a pri·o·ri (ä′ prē-ôrē, ā′ prī-ôrī)
1. Proceeding from a known or assumed cause to a necessarily related effect; deductive.
a. Derived by or designating the process of reasoning without reference to particular facts or experience.
b. Knowable without appeal to particular experience.
3. Made before or without examination; not supported by factual study.
[Medieval Latin ā priōrī : Latin ā, from + Latin priōrī, ablative of prior, former.]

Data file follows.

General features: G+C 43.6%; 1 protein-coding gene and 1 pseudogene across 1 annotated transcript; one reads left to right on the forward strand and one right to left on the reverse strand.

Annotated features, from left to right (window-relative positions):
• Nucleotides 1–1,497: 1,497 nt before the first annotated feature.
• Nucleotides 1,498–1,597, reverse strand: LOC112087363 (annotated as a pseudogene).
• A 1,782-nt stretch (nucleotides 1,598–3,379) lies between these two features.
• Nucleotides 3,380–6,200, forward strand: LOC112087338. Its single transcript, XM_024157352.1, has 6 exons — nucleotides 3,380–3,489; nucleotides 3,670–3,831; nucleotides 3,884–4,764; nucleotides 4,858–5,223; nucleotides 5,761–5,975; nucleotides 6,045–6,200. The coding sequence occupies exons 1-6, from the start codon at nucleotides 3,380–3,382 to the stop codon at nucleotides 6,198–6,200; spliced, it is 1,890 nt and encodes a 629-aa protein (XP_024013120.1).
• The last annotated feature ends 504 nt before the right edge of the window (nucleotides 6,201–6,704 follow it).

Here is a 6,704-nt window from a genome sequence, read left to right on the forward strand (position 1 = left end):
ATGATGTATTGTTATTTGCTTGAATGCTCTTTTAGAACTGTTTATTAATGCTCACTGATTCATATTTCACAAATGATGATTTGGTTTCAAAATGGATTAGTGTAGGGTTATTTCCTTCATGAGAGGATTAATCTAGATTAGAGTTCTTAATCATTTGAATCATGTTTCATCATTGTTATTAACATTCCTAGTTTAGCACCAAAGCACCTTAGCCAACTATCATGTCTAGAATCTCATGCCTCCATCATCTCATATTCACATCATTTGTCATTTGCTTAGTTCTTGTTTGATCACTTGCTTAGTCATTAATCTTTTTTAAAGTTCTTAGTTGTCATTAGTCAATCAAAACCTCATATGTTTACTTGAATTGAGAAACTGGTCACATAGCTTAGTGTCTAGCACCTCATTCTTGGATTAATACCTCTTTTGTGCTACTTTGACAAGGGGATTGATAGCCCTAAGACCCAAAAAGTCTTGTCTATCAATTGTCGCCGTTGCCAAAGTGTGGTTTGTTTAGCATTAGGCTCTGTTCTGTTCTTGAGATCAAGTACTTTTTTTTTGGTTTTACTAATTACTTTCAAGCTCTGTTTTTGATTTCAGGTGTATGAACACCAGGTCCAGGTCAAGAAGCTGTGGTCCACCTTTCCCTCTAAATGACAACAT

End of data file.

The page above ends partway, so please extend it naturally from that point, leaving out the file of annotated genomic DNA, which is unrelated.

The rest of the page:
a′ pri·ori adv.
a′ pri·ori·ty (-ôrĭ-tē, -ŏr-) n.
The American Heritage® Dictionary of the English Language, Fifth Edition copyright ©2020 by Houghton Mifflin Harcourt Publishing Company. All rights reserved.
Indo-European & Semitic Roots Appendices
Thousands of entries in the dictionary include etymologies that trace their origins back to reconstructed proto-languages. You can obtain more information about these forms in our online appendices:
The Indo-European appendix covers nearly half of the Indo-European roots that have left their mark on English words. A more complete treatment of Indo-European roots and the English words derived from them is available in our Dictionary of Indo-European Roots.